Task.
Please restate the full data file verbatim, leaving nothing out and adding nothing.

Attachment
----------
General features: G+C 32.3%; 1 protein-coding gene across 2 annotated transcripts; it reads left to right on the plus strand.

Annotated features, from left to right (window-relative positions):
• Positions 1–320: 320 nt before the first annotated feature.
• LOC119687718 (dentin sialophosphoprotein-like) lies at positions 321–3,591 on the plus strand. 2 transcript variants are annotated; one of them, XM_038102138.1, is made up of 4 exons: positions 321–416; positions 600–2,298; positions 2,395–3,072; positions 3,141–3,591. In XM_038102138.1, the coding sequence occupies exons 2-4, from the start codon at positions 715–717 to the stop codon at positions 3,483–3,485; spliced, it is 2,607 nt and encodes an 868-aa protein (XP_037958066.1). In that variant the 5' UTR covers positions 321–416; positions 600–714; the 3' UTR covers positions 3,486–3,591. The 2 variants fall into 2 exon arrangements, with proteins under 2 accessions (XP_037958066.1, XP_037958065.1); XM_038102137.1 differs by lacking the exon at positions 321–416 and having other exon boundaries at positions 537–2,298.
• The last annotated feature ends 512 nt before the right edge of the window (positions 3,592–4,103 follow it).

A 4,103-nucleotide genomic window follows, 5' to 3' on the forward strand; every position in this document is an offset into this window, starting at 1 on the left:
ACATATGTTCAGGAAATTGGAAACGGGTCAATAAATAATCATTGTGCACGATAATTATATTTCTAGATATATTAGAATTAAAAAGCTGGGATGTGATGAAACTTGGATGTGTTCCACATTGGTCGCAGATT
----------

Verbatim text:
General features: G+C 32.3%; 1 protein-coding gene across 2 annotated transcripts; it reads left to right on the plus strand.

Annotated features, from left to right (window-relative positions):
• Positions 1–320: 320 nt before the first annotated feature.
• LOC119687718 (dentin sialophosphoprotein-like) lies at positions 321–3,591 on the plus strand. 2 transcript variants are annotated; one of them, XM_038102138.1, is made up of 4 exons: positions 321–416; positions 600–2,298; positions 2,395–3,072; positions 3,141–3,591. In XM_038102138.1, the coding sequence occupies exons 2-4, from the start codon at positions 715–717 to the stop codon at positions 3,483–3,485; spliced, it is 2,607 nt and encodes an 868-aa protein (XP_037958066.1). In that variant the 5' UTR covers positions 321–416; positions 600–714; the 3' UTR covers positions 3,486–3,591. The 2 variants fall into 2 exon arrangements, with proteins under 2 accessions (XP_037958066.1, XP_037958065.1); XM_038102137.1 differs by lacking the exon at positions 321–416 and having other exon boundaries at positions 537–2,298.
• The last annotated feature ends 512 nt before the right edge of the window (positions 3,592–4,103 follow it).

A 4,103-nucleotide genomic window follows, 5' to 3' on the forward strand; every position in this document is an offset into this window, starting at 1 on the left:
ACATATGTTCAGGAAATTGGAAACGGGTCAATAAATAATCATTGTGCACGATAATTATATTTCTAGATATATTAGAATTAAAAAGCTGGGATGTGATGAAACTTGGATGTGTTCCACATTGGTCGCAGATT